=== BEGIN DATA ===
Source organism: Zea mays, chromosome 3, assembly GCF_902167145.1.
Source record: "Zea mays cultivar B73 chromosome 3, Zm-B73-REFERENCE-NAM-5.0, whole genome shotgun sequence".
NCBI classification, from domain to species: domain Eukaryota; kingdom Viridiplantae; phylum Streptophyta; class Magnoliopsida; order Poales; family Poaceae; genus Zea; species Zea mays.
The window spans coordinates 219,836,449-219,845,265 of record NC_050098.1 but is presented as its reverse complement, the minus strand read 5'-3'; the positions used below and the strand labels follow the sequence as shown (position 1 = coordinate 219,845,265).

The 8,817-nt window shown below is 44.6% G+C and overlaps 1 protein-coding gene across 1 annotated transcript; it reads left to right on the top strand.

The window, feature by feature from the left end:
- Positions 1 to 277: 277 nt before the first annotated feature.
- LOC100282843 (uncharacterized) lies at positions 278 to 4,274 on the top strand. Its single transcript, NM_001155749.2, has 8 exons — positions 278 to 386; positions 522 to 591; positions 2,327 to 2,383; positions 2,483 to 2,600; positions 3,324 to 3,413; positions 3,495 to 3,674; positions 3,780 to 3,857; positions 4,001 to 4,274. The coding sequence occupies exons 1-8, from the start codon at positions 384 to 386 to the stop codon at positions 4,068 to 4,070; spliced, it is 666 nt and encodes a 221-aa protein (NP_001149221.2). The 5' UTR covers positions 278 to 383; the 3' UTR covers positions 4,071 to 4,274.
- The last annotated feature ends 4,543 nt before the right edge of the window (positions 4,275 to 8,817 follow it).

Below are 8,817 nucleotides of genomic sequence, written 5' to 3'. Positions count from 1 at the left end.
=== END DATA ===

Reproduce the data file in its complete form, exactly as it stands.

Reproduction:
Source organism: Zea mays, chromosome 3, assembly GCF_902167145.1.
Source record: "Zea mays cultivar B73 chromosome 3, Zm-B73-REFERENCE-NAM-5.0, whole genome shotgun sequence".
NCBI classification, from domain to species: domain Eukaryota; kingdom Viridiplantae; phylum Streptophyta; class Magnoliopsida; order Poales; family Poaceae; genus Zea; species Zea mays.
The window spans coordinates 219,836,449-219,845,265 of record NC_050098.1 but is presented as its reverse complement, the minus strand read 5'-3'; the positions used below and the strand labels follow the sequence as shown (position 1 = coordinate 219,845,265).

The 8,817-nt window shown below is 44.6% G+C and overlaps 1 protein-coding gene across 1 annotated transcript; it reads left to right on the top strand.

The window, feature by feature from the left end:
- Positions 1 to 277: 277 nt before the first annotated feature.
- LOC100282843 (uncharacterized) lies at positions 278 to 4,274 on the top strand. Its single transcript, NM_001155749.2, has 8 exons — positions 278 to 386; positions 522 to 591; positions 2,327 to 2,383; positions 2,483 to 2,600; positions 3,324 to 3,413; positions 3,495 to 3,674; positions 3,780 to 3,857; positions 4,001 to 4,274. The coding sequence occupies exons 1-8, from the start codon at positions 384 to 386 to the stop codon at positions 4,068 to 4,070; spliced, it is 666 nt and encodes a 221-aa protein (NP_001149221.2). The 5' UTR covers positions 278 to 383; the 3' UTR covers positions 4,071 to 4,274.
- The last annotated feature ends 4,543 nt before the right edge of the window (positions 4,275 to 8,817 follow it).

Below are 8,817 nucleotides of genomic sequence, written 5' to 3'. Positions count from 1 at the left end.